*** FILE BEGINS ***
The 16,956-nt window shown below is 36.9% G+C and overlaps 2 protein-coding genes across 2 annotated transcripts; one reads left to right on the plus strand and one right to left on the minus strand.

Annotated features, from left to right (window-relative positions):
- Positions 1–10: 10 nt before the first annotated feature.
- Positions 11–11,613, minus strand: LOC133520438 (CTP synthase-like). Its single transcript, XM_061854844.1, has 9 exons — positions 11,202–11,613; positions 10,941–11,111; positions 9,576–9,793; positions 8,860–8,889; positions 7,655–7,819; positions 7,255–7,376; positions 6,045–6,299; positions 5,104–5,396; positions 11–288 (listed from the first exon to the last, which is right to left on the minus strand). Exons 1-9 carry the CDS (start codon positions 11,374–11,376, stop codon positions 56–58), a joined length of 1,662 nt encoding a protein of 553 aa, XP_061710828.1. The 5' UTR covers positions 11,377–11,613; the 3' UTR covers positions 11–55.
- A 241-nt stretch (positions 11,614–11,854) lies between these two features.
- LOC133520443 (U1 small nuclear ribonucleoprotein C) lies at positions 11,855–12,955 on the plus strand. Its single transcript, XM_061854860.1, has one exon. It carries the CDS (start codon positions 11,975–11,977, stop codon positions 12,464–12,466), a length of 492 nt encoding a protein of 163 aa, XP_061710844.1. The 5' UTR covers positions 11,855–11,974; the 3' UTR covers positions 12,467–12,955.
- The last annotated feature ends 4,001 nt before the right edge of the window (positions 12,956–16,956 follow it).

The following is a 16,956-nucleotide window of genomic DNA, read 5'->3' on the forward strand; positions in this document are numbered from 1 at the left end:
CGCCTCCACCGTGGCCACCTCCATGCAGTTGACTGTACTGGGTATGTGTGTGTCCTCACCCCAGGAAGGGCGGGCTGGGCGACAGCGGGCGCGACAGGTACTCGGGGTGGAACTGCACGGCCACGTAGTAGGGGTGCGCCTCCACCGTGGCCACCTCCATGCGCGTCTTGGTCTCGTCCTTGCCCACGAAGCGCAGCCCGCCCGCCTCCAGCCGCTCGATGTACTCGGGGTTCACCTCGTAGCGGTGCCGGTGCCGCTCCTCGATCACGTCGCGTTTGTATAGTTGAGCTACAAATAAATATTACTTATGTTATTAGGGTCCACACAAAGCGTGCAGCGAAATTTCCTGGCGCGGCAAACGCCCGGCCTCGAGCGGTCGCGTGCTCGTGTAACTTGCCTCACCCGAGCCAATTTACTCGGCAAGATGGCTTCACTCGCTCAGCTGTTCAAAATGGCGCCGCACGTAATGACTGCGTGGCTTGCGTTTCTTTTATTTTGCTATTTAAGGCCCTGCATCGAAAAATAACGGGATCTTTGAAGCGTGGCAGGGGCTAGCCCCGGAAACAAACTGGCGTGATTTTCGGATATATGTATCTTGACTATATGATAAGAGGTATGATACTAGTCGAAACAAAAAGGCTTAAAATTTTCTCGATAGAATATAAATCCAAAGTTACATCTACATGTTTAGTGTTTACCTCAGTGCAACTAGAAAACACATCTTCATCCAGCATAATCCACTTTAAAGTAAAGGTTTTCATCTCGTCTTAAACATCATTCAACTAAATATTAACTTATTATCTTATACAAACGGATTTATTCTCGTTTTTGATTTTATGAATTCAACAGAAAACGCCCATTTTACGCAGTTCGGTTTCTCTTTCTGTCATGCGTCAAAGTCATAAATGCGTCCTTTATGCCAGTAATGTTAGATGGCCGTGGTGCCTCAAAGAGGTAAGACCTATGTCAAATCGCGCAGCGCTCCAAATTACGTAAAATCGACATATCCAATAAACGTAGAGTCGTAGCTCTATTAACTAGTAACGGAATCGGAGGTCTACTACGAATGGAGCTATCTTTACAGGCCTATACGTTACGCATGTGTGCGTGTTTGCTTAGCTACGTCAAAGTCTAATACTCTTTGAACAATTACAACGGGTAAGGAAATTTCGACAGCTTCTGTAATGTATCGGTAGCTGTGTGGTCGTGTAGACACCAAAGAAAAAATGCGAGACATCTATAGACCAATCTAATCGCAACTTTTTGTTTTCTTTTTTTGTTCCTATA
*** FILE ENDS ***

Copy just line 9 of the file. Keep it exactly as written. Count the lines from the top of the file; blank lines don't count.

CGCCTCCACCGTGGCCACCTCCATGCAGTTGACTGTACTGGGTATGTGTGTGTCCTCACCCCAGGAAGGGCGGGCTGGGCGACAGCGGGCGCGACAGGTACTCGGGGTGGAACTGCACGGCCACGTAGTAGGGGTGCGCCTCCACCGTGGCCACCTCCATGCGCGTCTTGGTCTCGTCCTTGCCCACGAAGCGCAGCCCGCCCGCCTCCAGCCGCTCGATGTACTCGGGGTTCACCTCGTAGCGGTGCCGGTGCCGCTCCTCGATCACGTCGCGTTTGTATAGTTGAGCTACAAATAAATATTACTTATGTTATTAGGGTCCACACAAAGCGTGCAGCGAAATTTCCTGGCGCGGCAAACGCCCGGCCTCGAGCGGTCGCGTGCTCGTGTAACTTGCCTCACCCGAGCCAATTTACTCGGCAAGATGGCTTCACTCGCTCAGCTGTTCAAAATGGCGCCGCACGTAATGACTGCGTGGCTTGCGTTTCTTTTATTTTGCTATTTAAGGCCCTGCATCGAAAAATAACGGGATCTTTGAAGCGTGGCAGGGGCTAGCCCCGGAAACAAACTGGCGTGATTTTCGGATATATGTATCTTGACTATATGATAAGAGGTATGATACTAGTCGAAACAAAAAGGCTTAAAATTTTCTCGATAGAATATAAATCCAAAGTTACATCTACATGTTTAGTGTTTACCTCAGTGCAACTAGAAAACACATCTTCATCCAGCATAATCCACTTTAAAGTAAAGGTTTTCATCTCGTCTTAAACATCATTCAACTAAATATTAACTTATTATCTTATACAAACGGATTTATTCTCGTTTTTGATTTTATGAATTCAACAGAAAACGCCCATTTTACGCAGTTCGGTTTCTCTTTCTGTCATGCGTCAAAGTCATAAATGCGTCCTTTATGCCAGTAATGTTAGATGGCCGTGGTGCCTCAAAGAGGTAAGACCTATGTCAAATCGCGCAGCGCTCCAAATTACGTAAAATCGACATATCCAATAAACGTAGAGTCGTAGCTCTATTAACTAGTAACGGAATCGGAGGTCTACTACGAATGGAGCTATCTTTACAGGCCTATACGTTACGCATGTGTGCGTGTTTGCTTAGCTACGTCAAAGTCTAATACTCTTTGAACAATTACAACGGGTAAGGAAATTTCGACAGCTTCTGTAATGTATCGGTAGCTGTGTGGTCGTGTAGACACCAAAGAAAAAATGCGAGACATCTATAGACCAATCTAATCGCAACTTTTTGTTTTCTTTTTTTGTTCCTATA